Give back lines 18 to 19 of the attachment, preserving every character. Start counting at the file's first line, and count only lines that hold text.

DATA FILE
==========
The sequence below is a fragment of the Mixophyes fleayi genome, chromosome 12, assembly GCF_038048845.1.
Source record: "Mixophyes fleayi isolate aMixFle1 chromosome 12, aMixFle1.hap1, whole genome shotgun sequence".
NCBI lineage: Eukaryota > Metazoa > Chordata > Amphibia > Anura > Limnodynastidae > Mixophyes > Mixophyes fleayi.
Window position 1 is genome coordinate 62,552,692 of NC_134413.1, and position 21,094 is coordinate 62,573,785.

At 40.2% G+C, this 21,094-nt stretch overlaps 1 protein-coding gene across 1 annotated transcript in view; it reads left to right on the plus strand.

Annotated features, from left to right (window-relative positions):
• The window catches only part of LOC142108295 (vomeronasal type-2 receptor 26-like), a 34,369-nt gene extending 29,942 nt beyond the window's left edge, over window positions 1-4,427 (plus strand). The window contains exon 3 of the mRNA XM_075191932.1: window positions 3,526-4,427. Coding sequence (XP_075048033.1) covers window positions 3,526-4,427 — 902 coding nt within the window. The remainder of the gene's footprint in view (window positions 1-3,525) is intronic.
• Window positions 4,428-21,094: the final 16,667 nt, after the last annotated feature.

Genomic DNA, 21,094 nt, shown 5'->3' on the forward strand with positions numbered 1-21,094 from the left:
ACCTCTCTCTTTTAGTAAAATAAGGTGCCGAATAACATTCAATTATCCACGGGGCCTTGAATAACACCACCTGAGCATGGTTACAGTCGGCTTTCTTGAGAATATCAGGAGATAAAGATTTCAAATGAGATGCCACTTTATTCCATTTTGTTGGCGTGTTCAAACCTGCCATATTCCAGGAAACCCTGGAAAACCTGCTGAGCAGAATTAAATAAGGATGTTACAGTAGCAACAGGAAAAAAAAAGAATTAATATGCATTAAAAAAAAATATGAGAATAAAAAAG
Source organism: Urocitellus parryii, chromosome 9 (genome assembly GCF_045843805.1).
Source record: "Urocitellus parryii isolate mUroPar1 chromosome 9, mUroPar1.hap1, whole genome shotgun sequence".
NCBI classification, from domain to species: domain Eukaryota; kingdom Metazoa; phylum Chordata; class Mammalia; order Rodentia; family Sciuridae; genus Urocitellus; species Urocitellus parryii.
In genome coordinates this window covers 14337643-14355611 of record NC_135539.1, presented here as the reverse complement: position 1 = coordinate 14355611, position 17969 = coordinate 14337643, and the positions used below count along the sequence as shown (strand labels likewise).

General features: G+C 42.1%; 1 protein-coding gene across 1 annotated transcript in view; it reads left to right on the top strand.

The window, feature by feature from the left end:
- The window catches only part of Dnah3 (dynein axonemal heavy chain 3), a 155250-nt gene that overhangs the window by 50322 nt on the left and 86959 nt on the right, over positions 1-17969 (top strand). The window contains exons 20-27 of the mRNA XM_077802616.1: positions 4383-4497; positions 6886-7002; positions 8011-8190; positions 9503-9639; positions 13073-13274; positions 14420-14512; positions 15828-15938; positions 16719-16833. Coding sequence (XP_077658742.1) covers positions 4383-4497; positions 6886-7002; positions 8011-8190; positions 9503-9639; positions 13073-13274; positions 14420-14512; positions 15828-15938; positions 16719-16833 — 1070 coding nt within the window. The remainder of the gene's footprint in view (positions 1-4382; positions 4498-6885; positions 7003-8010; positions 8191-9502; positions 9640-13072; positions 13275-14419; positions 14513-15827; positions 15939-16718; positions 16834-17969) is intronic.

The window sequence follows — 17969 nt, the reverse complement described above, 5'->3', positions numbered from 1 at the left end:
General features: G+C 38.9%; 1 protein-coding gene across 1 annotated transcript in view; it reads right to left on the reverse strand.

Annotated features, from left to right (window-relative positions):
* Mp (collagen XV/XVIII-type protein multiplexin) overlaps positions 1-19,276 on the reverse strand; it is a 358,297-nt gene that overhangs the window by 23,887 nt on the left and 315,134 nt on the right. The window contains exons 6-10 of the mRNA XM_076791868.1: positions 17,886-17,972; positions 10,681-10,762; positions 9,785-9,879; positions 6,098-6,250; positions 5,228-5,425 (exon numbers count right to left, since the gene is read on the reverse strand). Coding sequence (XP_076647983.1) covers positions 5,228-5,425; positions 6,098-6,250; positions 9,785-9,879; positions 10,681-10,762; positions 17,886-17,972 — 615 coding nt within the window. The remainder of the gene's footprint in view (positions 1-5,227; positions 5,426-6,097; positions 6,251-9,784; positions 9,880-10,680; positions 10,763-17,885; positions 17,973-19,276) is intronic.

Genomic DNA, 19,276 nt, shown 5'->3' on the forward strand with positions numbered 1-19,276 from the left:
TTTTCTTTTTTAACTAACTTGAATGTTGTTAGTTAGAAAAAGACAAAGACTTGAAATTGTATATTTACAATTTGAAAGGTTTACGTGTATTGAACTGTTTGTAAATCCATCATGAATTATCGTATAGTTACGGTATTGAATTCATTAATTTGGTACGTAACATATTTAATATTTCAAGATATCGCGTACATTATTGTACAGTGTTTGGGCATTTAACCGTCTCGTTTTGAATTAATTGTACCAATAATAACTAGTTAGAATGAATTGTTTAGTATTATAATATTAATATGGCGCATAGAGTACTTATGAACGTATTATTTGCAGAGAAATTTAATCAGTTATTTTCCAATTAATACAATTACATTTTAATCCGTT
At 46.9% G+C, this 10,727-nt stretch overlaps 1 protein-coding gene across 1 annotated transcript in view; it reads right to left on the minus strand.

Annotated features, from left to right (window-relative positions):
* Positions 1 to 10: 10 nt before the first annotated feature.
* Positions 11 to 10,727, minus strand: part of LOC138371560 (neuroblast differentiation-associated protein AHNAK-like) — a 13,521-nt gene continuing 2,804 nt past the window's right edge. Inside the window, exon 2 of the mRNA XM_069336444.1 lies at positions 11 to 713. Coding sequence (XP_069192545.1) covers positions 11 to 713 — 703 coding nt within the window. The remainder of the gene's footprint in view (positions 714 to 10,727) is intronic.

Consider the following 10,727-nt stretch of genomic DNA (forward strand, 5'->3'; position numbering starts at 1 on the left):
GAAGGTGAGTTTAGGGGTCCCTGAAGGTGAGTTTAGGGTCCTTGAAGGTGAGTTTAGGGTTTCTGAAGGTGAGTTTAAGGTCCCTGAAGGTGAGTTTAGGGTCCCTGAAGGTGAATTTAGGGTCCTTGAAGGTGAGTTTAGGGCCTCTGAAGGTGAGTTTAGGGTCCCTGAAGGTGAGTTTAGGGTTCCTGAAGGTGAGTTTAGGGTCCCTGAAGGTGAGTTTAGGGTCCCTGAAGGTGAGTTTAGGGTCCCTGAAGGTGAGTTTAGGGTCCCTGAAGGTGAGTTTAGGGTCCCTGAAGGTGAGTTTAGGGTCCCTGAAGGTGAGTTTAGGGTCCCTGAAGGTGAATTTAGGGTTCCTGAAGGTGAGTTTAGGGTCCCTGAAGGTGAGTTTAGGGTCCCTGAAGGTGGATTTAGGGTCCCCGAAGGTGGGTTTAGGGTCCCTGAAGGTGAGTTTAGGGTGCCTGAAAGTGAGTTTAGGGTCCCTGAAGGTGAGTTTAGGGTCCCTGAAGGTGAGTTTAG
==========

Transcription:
The window sequence follows — 17969 nt, the reverse complement described above, 5'->3', positions numbered from 1 at the left end:
General features: G+C 38.9%; 1 protein-coding gene across 1 annotated transcript in view; it reads right to left on the reverse strand.